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Ten Things We’ll Always Remember About Dwight King

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The big forward became an unlikely blog favorite in his five years with the Kings. Here’s our send-off.

NHL: Florida Panthers at Los Angeles Kings Jayne Kamin-Oncea-USA TODAY Sports

Later today, winger Dwight King will make his debut for the Montreal Canadiens. After 662 combined games in the Los Angeles Kings organization and 417 with the big club, this will be his first professional game for a team other than the Ontario Reign, Manchester Monarchs, or Los Angeles Kings. And while we’re excited that King has been traded to another team which will clearly value his particular skillset, and while we’re pleased that Dean Lombardi got something for him before losing him in July... we’re kind of sad, too.

I was at Dwight King’s second NHL game on November 19, 2010. He was — to put it politely — not ready for the NHL. Terry Murray dropped him next to Anze Kopitar on the first line, as part of his continuing search for a good left wing for #11 (sound familiar?). To my eye... King looked overwhelmed. I left Staples Center that day wondering whether I’d ever see him again after his inevitable demotion. Thankfully, he headed back to Manchester a couple weeks later, got some seasoning, and returned during the 2011-12 season. He never returned to the AHL.

King alternated between cult favorite and punching bag for fans of LA, often on a nightly basis. And while we can all appreciate his penalty killing and how difficult it often was for opposing players to win one-on-one battles with him, we grew attached to King for other reasons. In somewhat chronological order, here are ten things we’ll remember about King as he heads north of the border.

King and Nolan Form a Surprisingly Dynamic Duo

King and Nolan are inextricably linked for a few reasons. They were born 12 days apart, both came from First Nations backgrounds, both debuted with the Ontario Reign in 2009, and both landed full-time jobs with the Manchester Monarchs in 2010. Of course, what really joined them in our minds was when they were called up in February 2012 and debuted on the same line flanking Mike Richards. Though they didn’t end up skating together all that much, they were a symbol of LA’s renewed energy and us-against-the-world mentality down the stretch.

Photo by Victor Decolongon/Getty Images

King Scores Five Goals In Five Games in the 2012 Playoffs

With expectations still low for both King and the Kings, Dwight had a quiet opening to the Stanley Cup Playoffs, scoring zero points in the first seven games despite LA’s 6-1 record to that point. Then, suddenly, he couldn’t stop scoring, as he potted his first postseason goal in Game 3 against St. Louis and exploded for four in the first three games against Phoenix. Of the five, four were go-ahead goals, and the last one elicited a stunned “What a shot!” from Jarret Stoll.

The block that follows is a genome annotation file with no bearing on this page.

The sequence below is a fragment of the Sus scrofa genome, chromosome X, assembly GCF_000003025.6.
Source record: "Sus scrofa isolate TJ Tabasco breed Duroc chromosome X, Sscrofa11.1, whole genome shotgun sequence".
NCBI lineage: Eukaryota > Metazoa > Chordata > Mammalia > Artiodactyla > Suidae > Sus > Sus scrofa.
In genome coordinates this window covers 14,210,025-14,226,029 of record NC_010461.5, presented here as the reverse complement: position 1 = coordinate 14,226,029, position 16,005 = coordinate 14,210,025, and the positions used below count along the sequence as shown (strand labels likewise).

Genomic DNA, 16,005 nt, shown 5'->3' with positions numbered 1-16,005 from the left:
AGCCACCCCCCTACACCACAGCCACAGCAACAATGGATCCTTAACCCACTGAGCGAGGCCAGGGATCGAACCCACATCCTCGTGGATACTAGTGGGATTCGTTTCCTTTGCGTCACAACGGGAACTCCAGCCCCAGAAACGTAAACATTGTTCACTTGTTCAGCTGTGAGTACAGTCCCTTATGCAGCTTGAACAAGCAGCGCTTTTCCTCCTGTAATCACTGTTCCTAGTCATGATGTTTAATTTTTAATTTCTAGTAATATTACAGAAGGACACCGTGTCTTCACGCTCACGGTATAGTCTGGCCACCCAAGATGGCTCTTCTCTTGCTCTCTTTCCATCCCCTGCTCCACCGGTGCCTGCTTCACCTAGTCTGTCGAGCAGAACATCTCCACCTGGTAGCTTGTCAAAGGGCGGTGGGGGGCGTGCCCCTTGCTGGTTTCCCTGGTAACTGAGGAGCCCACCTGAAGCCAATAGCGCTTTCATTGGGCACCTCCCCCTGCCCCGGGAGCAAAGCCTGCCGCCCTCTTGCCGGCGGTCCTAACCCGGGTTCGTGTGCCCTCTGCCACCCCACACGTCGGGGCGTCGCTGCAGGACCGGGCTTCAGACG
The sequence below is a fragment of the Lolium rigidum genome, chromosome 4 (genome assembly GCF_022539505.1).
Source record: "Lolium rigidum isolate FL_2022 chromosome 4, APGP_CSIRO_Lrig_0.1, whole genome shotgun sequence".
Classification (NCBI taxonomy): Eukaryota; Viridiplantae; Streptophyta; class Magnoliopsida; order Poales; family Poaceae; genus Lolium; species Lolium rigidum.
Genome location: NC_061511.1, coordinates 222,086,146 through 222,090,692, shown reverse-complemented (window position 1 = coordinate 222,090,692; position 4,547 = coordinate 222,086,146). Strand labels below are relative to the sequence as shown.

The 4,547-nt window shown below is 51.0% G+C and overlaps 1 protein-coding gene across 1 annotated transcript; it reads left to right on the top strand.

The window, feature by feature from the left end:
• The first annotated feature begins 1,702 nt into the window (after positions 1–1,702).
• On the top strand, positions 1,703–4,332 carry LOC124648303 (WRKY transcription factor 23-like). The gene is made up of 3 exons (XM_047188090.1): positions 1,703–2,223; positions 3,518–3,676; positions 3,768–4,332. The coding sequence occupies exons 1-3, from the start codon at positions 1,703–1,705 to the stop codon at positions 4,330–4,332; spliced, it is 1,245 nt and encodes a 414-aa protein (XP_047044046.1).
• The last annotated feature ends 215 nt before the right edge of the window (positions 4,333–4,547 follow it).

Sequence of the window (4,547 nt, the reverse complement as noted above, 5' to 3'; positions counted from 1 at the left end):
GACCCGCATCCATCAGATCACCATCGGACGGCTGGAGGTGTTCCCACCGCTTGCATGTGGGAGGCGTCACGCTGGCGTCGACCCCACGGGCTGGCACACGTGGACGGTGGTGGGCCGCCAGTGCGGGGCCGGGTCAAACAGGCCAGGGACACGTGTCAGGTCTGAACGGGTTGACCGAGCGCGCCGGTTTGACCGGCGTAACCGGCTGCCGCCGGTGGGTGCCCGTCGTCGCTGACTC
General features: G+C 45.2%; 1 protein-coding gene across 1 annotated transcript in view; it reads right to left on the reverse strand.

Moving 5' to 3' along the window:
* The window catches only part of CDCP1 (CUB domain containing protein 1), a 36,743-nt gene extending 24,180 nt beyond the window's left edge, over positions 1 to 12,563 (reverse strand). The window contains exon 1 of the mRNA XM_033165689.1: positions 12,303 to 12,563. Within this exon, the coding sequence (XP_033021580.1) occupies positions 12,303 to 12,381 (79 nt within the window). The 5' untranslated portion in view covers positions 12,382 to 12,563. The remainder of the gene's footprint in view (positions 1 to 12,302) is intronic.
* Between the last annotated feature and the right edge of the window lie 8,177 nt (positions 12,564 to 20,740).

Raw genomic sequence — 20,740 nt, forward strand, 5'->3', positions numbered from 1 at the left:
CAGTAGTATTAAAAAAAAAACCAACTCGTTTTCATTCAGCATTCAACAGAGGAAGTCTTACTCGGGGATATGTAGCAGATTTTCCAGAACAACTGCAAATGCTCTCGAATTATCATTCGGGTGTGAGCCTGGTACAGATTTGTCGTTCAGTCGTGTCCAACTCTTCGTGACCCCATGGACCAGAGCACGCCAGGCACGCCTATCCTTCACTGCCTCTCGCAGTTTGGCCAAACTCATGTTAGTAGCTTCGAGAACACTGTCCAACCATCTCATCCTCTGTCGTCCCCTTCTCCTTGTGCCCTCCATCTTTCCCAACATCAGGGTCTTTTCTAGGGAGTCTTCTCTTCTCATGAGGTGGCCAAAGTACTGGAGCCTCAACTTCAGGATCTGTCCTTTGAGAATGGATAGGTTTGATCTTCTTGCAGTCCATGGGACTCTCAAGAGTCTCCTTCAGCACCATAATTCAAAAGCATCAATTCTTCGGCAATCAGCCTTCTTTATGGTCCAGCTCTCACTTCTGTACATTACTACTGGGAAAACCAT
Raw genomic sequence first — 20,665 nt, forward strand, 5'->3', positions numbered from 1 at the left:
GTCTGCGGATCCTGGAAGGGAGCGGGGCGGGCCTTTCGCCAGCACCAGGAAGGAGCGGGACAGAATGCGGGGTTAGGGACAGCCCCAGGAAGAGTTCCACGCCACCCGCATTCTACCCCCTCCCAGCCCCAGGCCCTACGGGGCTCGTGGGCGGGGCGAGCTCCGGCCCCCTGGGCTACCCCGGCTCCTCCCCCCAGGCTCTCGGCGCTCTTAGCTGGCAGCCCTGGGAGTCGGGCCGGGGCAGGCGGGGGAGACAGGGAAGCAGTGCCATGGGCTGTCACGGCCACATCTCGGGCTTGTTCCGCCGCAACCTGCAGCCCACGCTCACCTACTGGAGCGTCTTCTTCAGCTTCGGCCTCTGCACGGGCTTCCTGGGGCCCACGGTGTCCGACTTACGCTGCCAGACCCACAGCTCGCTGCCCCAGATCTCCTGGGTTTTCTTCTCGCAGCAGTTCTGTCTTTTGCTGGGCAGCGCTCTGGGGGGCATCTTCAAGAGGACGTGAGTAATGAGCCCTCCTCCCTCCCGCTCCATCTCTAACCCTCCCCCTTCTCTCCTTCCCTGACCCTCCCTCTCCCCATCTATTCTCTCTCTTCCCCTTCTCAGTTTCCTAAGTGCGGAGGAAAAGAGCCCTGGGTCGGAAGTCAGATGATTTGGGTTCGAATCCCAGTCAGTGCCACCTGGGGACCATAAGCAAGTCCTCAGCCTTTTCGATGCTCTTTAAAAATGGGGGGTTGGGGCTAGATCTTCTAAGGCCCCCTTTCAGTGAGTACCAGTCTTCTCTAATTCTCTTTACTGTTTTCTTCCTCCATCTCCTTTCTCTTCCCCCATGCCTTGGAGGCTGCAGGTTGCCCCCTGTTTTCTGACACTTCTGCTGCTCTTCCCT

King Drives to the Net in Game 6 of the Final

Trevor Lewis finished the play, but with LA winding down their five-minute man advantage and content to put their third line on the ice, King decided to go for the dagger. He beat Mark Fayne on the outside (yes, King went around a defenseman) and got the puck to the front, essentially sealing the Stanley Cup after 15 minutes of Game 6.

King Takes Photos with The Cup

Few players did better with their allotted Cup time than King. He’d have earned praise with the below photo alone...

... but then returned to Meadow Lake in 2014 for the world’s most adorable photoshoot.

King Picks Up an Unlikely Hat Trick

Where were you when Dwight King picked up his first career hat trick on October 24, 2013? I don’t know where you were, but I bet you remember.

King Excels in Game 7 of the Western Conference Finals

Dwight was more productive in the 2014 playoffs, partially because he’d earned the coaches’ trust completely, and partially because he spent a large part of the run alongside Conn Smythe winner Justin Williams. But he flew under the radar, and a good example of that was Game 7, when King picked up two assists and posted the best Corsi For% of any forward on the Kings.

King (Allegedly) Interferes with Lundqvist in Game 2 of the Final

The Kings made a habit of coming back against the New York Rangers in the 2014 Stanley Cup Final, and King’s first (and so far, only) SCF goal tied Game 2 in the third period. Controversial? Yes. Classic King? Also yes.

King Scores from Center Ice on Brodeur

SNIPER. This goal was one of the few bright spots in the 2014-15 season.

King Makes Excellent Faces, Even While Fighting

Adam McQuaid came across the ice to fight King after a big hit on Torey Krug. King seemed to enjoy it for some reason — maybe because his brother DJ was an NHL enforcer — and it brought King’s famous grin to the forefront once more.

King Scores Twice in 25 Seconds

This year, King did what he usually does: play solid defense, thrive on the penalty kill, and score more goals than you expected. His 100th career point was a tipped shot to give LA a late lead on the Islanders, and before the scorers even had time to recognize what he’d done, King had already scored again.

Simply being on two Cup-winning teams ensured that Dwight King would be more fondly remembered than your usual depth player, but as you can see, #74 found plenty of ways to make an impact in his 5+ years with the Kings.

May Montreal treat you well.